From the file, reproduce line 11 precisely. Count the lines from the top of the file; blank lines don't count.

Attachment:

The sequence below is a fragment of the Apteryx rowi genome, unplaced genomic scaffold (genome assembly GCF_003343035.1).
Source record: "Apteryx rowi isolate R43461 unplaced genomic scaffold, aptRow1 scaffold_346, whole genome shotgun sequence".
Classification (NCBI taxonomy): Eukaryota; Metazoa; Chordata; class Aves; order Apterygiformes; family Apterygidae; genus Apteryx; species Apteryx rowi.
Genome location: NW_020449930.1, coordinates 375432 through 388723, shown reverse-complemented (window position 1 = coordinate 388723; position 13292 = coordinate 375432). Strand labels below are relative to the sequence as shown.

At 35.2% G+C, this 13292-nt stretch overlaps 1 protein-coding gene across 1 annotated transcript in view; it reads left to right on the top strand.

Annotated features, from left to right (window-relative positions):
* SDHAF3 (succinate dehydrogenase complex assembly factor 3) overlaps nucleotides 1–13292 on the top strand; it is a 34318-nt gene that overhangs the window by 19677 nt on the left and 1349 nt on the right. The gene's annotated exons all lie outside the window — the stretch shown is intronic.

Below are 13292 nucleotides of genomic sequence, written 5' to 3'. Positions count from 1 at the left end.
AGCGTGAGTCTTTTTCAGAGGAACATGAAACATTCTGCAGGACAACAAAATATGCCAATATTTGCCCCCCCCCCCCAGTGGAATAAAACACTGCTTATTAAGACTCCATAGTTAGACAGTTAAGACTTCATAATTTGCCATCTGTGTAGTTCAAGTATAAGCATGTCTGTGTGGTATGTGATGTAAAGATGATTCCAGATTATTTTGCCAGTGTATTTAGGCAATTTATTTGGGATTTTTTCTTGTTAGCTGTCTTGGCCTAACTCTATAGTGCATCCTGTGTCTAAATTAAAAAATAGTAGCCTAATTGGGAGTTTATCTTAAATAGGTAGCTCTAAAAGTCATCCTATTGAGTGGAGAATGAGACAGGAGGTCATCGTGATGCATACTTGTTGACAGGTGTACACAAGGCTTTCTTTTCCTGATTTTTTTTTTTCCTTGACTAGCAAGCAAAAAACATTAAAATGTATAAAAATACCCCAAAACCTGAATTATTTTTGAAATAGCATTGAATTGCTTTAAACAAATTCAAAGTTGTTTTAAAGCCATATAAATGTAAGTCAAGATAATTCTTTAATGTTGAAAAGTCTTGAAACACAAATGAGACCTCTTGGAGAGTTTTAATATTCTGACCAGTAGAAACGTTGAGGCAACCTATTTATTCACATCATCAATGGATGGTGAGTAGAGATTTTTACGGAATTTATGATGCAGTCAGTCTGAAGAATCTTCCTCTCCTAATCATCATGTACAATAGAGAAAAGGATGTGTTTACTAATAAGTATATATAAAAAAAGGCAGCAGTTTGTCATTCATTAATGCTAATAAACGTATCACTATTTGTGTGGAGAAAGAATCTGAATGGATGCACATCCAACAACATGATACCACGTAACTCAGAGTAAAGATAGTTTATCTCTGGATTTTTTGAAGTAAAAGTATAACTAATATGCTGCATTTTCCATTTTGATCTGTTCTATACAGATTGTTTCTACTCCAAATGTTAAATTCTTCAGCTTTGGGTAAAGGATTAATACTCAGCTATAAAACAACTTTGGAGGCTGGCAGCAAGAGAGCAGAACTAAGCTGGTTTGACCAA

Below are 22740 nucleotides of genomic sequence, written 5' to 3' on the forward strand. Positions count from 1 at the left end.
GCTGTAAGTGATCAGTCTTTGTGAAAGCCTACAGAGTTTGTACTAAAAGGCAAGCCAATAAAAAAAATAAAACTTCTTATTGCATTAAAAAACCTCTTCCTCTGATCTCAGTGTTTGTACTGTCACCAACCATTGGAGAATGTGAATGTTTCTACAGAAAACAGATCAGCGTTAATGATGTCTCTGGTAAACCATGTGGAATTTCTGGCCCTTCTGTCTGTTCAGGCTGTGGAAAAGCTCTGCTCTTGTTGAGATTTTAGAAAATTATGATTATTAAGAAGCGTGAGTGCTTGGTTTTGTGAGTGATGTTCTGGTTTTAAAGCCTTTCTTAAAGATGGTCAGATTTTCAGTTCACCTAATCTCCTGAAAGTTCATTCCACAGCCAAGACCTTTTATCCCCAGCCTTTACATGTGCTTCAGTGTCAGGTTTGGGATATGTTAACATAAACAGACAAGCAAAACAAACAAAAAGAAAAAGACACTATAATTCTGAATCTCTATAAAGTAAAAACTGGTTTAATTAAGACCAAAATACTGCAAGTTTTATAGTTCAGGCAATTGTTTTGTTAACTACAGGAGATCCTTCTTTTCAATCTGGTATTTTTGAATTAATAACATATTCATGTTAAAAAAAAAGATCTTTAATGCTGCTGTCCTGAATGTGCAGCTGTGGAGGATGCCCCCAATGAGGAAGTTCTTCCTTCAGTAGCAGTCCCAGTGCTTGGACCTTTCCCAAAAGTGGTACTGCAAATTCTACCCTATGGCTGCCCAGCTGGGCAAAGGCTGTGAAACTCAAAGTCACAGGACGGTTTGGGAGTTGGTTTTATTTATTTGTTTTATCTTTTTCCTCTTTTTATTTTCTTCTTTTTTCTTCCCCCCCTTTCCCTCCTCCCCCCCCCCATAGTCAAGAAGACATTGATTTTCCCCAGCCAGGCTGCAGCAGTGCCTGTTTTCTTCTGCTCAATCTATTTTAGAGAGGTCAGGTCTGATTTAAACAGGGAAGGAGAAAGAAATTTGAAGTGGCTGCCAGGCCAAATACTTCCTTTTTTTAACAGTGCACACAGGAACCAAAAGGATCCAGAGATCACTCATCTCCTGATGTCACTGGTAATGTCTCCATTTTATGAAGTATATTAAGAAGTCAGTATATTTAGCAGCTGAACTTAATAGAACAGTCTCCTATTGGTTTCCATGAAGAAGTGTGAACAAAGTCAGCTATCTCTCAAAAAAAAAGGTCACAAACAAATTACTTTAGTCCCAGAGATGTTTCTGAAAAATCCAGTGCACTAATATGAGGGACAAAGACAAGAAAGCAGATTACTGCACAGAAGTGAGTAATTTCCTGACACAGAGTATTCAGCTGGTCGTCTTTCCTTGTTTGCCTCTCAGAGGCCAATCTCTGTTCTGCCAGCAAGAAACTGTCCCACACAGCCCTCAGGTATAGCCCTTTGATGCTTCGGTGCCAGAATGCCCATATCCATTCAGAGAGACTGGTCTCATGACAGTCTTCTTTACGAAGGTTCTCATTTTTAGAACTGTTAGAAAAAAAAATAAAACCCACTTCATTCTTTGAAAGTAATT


GCTGTAAGTGATCAGTCTTTGTGAAAGCCTACAGAGTTTGTACTAAAAGGCAAGCCAATAAAAAAAATAAAACTTCTTATTGCATTAAAAAACCTCTTCCTCTGATCTCAGTGTTTGTACTGTCACCAACCATTGGAGAATGTGAATGTTTCTACAGAAAACAGATCAGCGTTAATGATGTCTCTGGTAAACCATGTGGAATTTCTGGCCCTTCTGTCTGTTCAGGCTGTGGAAAAGCTCTGCTCTTGTTGAGATTTTAGAAAATTATGATTATTAAGAAGCGTGAGTGCTTGGTTTTGTGAGTGATGTTCTGGTTTTAAAGCCTTTCTTAAAGATGGTCAGATTTTCAGTTCACCTAATCTCCTGAAAGTTCATTCCACAGCCAAGACCTTTTATCCCCAGCCTTTACATGTGCTTCAGTGTCAGGTTTGGGATATGTTAACATAAACAGACAAGCAAAACAAACAAAAAGAAAAAGACACTATAATTCTGAATCTCTATAAAGTAAAAACTGGTTTAATTAAGACCAAAATACTGCAAGTTTTATAGTTCAGGCAATTGTTTTGTTAACTACAGGAGATCCTTCTTTTCAATCTGGTATTTTTGAATTAATAACATATTCATGTTAAAAAAAAAGATCTTTAATGCTGCTGTCCTGAATGTGCAGCTGTGGAGGATGCCCCCAATGAGGAAGTTCTTCCTTCAGTAGCAGTCCCAGTGCTTGGACCTTTCCCAAAAGTGGTACTGCAAATTCTACCCTATGGCTGCCCAGCTGGGCAAAGGCTGTGAAACTCAAAGTCACAGGACGGTTTGGGAGTTGGTTTTATTTATTTGTTTTATCTTTTTCCTCTTTTTATTTTCTTCTTTTTTCTTCCCCCCCTTTCCCTCCTCCCCCCCCCCATAGTCAAGAAGACATTGATTTTCCCCAGCCAGGCTGCAGCAGTGCCTGTTTTCTTCTGCTCAATCTATTTTAGAGAGGTCAGGTCTGATTTAAACAGGGAAGGAGAAAGAAATTTGAAGTGGCTGCCAGGCCAAATACTTCCTTTTTTTAACAGTGCACACAGGAACCAAAAGGATCCAGAGATCACTCATCTCCTGATGTCACTGGTAATGTCTCCATTTTATGAAGTATATTAAGAAGTCAGTATATTTAGCAGCTGAACTTAATAGAACAGTCTCCTATTGGTTTCCATGAAGAAGTGTGAACAAAGTCAGCTATCTCTCAAAAAAAAAGGTCACAAACAAATTACTTTAGTCCCAGAGATGTTTCTGAAAAATCCAGTGCACTAATATGAGGGACAAAGACAAGAAAGCAGATTACTGCACAGAAGTGAGTAATTTCCTGACACAGAGTATTCAGCTGGTCGTCTTTCCTTGTTTGCCTCTCAGAGGCCAATCTCTGTTCTGCCAGCAAGAAACTGTCCCACACAGCCCTCAGGTATAGCCCTTTGATGCTTCGGTGCCAGAATGCCCATATCCATTCAGAGAGACTGGTCTCATGACAGTCTTCTTTACGAAGGTTCTCATTTTTAGAACTGTTAGAAAAAAAAATAAAACCCACTTCATTCTTTGAAAGTAATT